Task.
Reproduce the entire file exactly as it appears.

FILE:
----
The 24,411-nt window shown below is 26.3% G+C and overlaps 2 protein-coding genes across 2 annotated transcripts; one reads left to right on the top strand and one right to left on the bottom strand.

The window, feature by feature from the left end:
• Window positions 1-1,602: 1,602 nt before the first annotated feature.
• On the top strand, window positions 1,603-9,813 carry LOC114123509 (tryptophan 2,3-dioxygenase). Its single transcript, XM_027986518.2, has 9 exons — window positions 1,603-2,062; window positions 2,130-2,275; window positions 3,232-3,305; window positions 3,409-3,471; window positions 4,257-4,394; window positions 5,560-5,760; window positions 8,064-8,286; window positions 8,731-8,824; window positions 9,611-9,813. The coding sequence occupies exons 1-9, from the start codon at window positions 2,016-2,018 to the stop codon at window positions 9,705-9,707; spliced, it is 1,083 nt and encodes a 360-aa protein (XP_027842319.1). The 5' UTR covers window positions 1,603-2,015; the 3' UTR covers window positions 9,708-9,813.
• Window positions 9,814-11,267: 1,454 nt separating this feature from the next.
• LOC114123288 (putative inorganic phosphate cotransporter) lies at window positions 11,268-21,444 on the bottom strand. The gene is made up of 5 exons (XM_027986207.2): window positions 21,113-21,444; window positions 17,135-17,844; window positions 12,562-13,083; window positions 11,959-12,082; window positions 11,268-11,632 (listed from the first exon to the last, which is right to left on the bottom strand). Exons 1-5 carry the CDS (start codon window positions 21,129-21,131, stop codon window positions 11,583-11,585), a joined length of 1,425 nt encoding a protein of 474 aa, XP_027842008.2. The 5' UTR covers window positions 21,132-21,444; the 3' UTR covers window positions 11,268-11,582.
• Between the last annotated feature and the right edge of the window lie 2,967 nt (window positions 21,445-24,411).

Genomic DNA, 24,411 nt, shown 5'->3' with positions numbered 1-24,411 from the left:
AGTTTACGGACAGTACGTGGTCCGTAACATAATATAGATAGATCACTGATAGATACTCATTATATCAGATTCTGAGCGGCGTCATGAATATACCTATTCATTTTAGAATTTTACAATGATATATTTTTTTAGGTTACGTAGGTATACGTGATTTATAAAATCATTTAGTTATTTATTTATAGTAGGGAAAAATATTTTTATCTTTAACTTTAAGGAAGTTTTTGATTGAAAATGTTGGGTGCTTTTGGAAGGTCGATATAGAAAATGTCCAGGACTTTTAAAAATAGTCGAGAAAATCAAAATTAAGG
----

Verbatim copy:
The 24,411-nt window shown below is 26.3% G+C and overlaps 2 protein-coding genes across 2 annotated transcripts; one reads left to right on the top strand and one right to left on the bottom strand.

The window, feature by feature from the left end:
• Window positions 1-1,602: 1,602 nt before the first annotated feature.
• On the top strand, window positions 1,603-9,813 carry LOC114123509 (tryptophan 2,3-dioxygenase). Its single transcript, XM_027986518.2, has 9 exons — window positions 1,603-2,062; window positions 2,130-2,275; window positions 3,232-3,305; window positions 3,409-3,471; window positions 4,257-4,394; window positions 5,560-5,760; window positions 8,064-8,286; window positions 8,731-8,824; window positions 9,611-9,813. The coding sequence occupies exons 1-9, from the start codon at window positions 2,016-2,018 to the stop codon at window positions 9,705-9,707; spliced, it is 1,083 nt and encodes a 360-aa protein (XP_027842319.1). The 5' UTR covers window positions 1,603-2,015; the 3' UTR covers window positions 9,708-9,813.
• Window positions 9,814-11,267: 1,454 nt separating this feature from the next.
• LOC114123288 (putative inorganic phosphate cotransporter) lies at window positions 11,268-21,444 on the bottom strand. The gene is made up of 5 exons (XM_027986207.2): window positions 21,113-21,444; window positions 17,135-17,844; window positions 12,562-13,083; window positions 11,959-12,082; window positions 11,268-11,632 (listed from the first exon to the last, which is right to left on the bottom strand). Exons 1-5 carry the CDS (start codon window positions 21,129-21,131, stop codon window positions 11,583-11,585), a joined length of 1,425 nt encoding a protein of 474 aa, XP_027842008.2. The 5' UTR covers window positions 21,132-21,444; the 3' UTR covers window positions 11,268-11,582.
• Between the last annotated feature and the right edge of the window lie 2,967 nt (window positions 21,445-24,411).

Genomic DNA, 24,411 nt, shown 5'->3' with positions numbered 1-24,411 from the left:
AGTTTACGGACAGTACGTGGTCCGTAACATAATATAGATAGATCACTGATAGATACTCATTATATCAGATTCTGAGCGGCGTCATGAATATACCTATTCATTTTAGAATTTTACAATGATATATTTTTTTAGGTTACGTAGGTATACGTGATTTATAAAATCATTTAGTTATTTATTTATAGTAGGGAAAAATATTTTTATCTTTAACTTTAAGGAAGTTTTTGATTGAAAATGTTGGGTGCTTTTGGAAGGTCGATATAGAAAATGTCCAGGACTTTTAAAAATAGTCGAGAAAATCAAAATTAAGG